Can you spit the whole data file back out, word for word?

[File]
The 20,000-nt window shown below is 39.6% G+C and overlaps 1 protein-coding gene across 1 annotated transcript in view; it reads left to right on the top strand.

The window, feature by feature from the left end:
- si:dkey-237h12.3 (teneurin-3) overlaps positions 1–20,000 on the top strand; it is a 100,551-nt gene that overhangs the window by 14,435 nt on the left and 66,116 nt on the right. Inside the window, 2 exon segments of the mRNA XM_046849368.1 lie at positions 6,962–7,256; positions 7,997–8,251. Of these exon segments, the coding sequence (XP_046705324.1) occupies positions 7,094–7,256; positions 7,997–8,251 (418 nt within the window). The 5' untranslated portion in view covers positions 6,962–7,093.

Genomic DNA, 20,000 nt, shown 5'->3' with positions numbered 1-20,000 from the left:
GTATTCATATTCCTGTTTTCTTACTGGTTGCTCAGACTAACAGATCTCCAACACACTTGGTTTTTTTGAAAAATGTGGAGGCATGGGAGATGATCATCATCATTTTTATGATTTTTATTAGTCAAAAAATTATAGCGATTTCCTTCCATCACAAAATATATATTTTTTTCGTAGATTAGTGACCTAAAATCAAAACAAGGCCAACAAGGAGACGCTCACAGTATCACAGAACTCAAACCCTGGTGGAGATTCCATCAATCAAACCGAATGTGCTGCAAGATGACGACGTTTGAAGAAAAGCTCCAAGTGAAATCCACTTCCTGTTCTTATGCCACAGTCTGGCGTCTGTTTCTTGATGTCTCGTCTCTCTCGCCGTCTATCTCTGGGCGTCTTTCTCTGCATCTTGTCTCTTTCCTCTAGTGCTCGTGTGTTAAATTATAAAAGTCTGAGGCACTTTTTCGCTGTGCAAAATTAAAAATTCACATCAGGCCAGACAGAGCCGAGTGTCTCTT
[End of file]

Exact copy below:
The 20,000-nt window shown below is 39.6% G+C and overlaps 1 protein-coding gene across 1 annotated transcript in view; it reads left to right on the top strand.

The window, feature by feature from the left end:
- si:dkey-237h12.3 (teneurin-3) overlaps positions 1–20,000 on the top strand; it is a 100,551-nt gene that overhangs the window by 14,435 nt on the left and 66,116 nt on the right. Inside the window, 2 exon segments of the mRNA XM_046849368.1 lie at positions 6,962–7,256; positions 7,997–8,251. Of these exon segments, the coding sequence (XP_046705324.1) occupies positions 7,094–7,256; positions 7,997–8,251 (418 nt within the window). The 5' untranslated portion in view covers positions 6,962–7,093.

Genomic DNA, 20,000 nt, shown 5'->3' with positions numbered 1-20,000 from the left:
GTATTCATATTCCTGTTTTCTTACTGGTTGCTCAGACTAACAGATCTCCAACACACTTGGTTTTTTTGAAAAATGTGGAGGCATGGGAGATGATCATCATCATTTTTATGATTTTTATTAGTCAAAAAATTATAGCGATTTCCTTCCATCACAAAATATATATTTTTTTCGTAGATTAGTGACCTAAAATCAAAACAAGGCCAACAAGGAGACGCTCACAGTATCACAGAACTCAAACCCTGGTGGAGATTCCATCAATCAAACCGAATGTGCTGCAAGATGACGACGTTTGAAGAAAAGCTCCAAGTGAAATCCACTTCCTGTTCTTATGCCACAGTCTGGCGTCTGTTTCTTGATGTCTCGTCTCTCTCGCCGTCTATCTCTGGGCGTCTTTCTCTGCATCTTGTCTCTTTCCTCTAGTGCTCGTGTGTTAAATTATAAAAGTCTGAGGCACTTTTTCGCTGTGCAAAATTAAAAATTCACATCAGGCCAGACAGAGCCGAGTGTCTCTT